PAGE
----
Today is the last day for finals, and we won't have near the number of studying students that we had on Wednesday, but they'll still be coming. And tomorrow, some will graduate. The ends of semesters are always the hardest part of my job, because we usually lose student workers to graduation. I get rather used to some of them, and when they move on, I miss them. It's part of the job, though, to help them prepare for that moment when they leave. Our job is to provide a work environment for them to learn from, so that they can take that experience out into the work force.

Most often, even those that have gotten pretty attached to working here will simply drop out of sight once they make the Big Leap. Sure, they may send an e-mail or three after graduation, but it's rare that they stay in touch after a few months. By then, they're at their new jobs and still settling in to make time to check in on us.

Once in a while - usually during Homecoming - we'll see some of those familiar faces. I'm always amazed at the changes they've gone through - especially in appearance. Back when they worked for us, they were used to dressing very casually, almost slobs in some instances. However, when I see them again, they are dressed very professionally. It's like I'm looking at a whole 'nother person, and in a sense, I guess I am. Even this one dude who had a beard, long hair tied back, and wore nothing dressier than a t-shirt, shorts and sandals virtually the entire time I knew him while an undergraduate returned some months later clean-cut and bare-faced. Mr. Liberal became Mr. Establishment!

Don't get me wrong - there are some bad eggs whom I'm glad are graduating, and hopefully they'll learn lessons out in the workforce that they apparently didn't learn with us. However, such students are far and few between - the exception, rather than the rule. For the most part, I like my student workers, and that's why the ends of semesters can be so difficult. Sometimes some go on to grad school and hang around a little longer - and once in a blue moon, some come back as employees of the university.

However, the vast majority move on and we never hear from them again. Once in a while I like to look at the yearbook from recent years and see if I can still remember some of them. Most often I do, although the further back it's been, the less I remember them and their personalities. That's just what comes from having known a parade of students that I've known in my time at the library. But each adds a little something to my life, and I hope that I've added a little something to theirs. If they're doing well in their new lives, then hopefully their experiences with us are part of the reason why.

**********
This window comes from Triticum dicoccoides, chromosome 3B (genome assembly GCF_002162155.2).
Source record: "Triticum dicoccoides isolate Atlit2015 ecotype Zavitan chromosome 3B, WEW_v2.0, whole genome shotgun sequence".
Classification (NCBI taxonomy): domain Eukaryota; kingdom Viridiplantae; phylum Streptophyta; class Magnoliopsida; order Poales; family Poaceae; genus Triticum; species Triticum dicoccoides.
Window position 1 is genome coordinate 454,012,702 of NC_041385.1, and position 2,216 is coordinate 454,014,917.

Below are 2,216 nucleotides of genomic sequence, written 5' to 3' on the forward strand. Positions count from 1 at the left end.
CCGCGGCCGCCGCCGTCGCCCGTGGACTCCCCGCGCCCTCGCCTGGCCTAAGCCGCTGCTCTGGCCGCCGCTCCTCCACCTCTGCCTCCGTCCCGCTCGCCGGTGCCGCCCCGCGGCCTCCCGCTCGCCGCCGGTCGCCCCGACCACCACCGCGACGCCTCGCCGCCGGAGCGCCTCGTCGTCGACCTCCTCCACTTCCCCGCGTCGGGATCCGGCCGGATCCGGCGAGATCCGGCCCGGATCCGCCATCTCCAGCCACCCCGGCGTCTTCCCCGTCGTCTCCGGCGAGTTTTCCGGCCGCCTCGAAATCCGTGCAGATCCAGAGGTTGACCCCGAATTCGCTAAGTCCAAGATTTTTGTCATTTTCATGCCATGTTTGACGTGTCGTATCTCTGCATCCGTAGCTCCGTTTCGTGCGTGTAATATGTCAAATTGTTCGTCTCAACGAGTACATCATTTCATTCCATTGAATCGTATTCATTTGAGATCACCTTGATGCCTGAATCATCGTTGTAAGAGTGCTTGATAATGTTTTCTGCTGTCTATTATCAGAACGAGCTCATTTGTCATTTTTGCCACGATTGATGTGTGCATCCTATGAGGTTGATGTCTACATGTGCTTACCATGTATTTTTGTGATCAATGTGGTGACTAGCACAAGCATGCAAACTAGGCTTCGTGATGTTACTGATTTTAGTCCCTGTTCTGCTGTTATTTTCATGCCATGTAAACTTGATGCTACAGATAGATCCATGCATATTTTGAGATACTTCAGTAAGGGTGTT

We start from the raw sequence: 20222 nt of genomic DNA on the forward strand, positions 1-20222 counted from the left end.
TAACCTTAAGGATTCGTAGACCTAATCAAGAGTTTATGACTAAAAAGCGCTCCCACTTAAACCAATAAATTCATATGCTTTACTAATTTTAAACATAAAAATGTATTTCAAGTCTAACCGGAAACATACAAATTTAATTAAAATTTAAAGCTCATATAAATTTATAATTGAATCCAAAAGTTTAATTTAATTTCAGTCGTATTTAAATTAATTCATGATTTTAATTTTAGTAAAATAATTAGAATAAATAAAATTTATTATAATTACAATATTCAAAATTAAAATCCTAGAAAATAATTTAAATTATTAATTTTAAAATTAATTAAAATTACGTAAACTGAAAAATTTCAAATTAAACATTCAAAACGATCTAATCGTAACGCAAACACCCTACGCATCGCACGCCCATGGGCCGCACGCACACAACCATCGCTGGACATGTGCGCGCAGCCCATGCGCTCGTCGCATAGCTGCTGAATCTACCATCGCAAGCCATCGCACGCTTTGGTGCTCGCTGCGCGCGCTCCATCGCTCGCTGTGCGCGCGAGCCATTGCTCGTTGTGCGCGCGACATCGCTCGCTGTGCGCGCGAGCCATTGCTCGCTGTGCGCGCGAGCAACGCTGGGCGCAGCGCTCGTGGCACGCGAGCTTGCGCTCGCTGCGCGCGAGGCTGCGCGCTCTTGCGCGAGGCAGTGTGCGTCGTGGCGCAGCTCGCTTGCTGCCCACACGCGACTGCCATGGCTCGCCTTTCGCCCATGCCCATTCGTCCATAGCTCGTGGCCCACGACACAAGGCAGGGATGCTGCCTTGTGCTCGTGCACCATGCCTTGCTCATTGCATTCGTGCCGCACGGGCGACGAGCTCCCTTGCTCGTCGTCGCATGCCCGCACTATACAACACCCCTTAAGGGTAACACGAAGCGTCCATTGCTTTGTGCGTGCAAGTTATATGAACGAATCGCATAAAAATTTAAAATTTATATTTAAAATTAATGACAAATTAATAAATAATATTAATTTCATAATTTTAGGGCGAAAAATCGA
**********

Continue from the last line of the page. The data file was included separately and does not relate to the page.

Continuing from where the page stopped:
Sunday, May 04, 2008

Topic of May 2008: The Democratic Primary

I've been discussing the topic of the ongoing Democratic primary anyway, so I am going to make it official: May 2008 is going to be on that primary. Like the Energizer Bunny, the primary just keeps going and going and going.... No doubt both candidates – Hillary Clinton and Barack Obama, in case you didn't already know – are beyond tired of it. But not me. I find it endlessly fascinating to watch the party of political correctness go out of its way contorting itself trying to please both of their traditional "victim's groups" of blacks and feminists. Sooner or later, the axe is going to drop on one of the candidates, and either the blacks or feminists are going to go away empty-handed and most likely bitter – even more bitter, actually, than the religion and gun clinging voters of Pennsylvania (I’ve gotten a lot of mileage out of that one comment from Obama. Ask anyone who knows me in real life).

In truth, the nomination is Obama's to lose. In order for him to lose the nomination, he'd have to have SO wild, outrageous and colossal an implosion that even his famed eloquence couldn't talk himself out of it. I don't see that happening; especially when Clinton makes so many foolish and amateurish mistakes of her own – like her now-famous line of dodging sniper fire in Bosnia. Had Clinton been conducting herself like a pro – especially, had she handled her campaign like her husband handled his - she most likely would be doing better than she is now. Clinton is where she is only because of the power and influence that her and her husband have over the party. Without that, she would have fallen faster than the Dallas Mavericks did in this year's playoffs (can you tell that I'm still upset about that?).

While I chide Obama about his gun-clinging statement and how arrogant that sounded, Clinton has failed to “close the deal” on a nomination that she assumed was hers because she is arrogant. She couldn’t imagine it going to anyone else – especially an upstart like Obama.Despite the fact that Obama pretty much has the nomination locked up, I still think that the process should go along as it’s supposed to - even if it ends up at the convention floor. The whole point of having "super delegates" was precisely to make a decision such an event. Well, that moment is here, so let's not deprive them of it. It's their own petard that they're about to be hoisted by. It's their bed that they made, and now they must lie in it. They need to walk the walk. And other such metaphors.

Howard Dean is trying to force either the super delegates to vote or one of the candidates to drop out, but he should stop doing that. He should let the people decide by allowing all the primaries to have their say (including Florida and Michigan), and he should let the process play out as it has been written. For him to be making such statements makes it sound like he's trying to change the rules midstream so as to save face.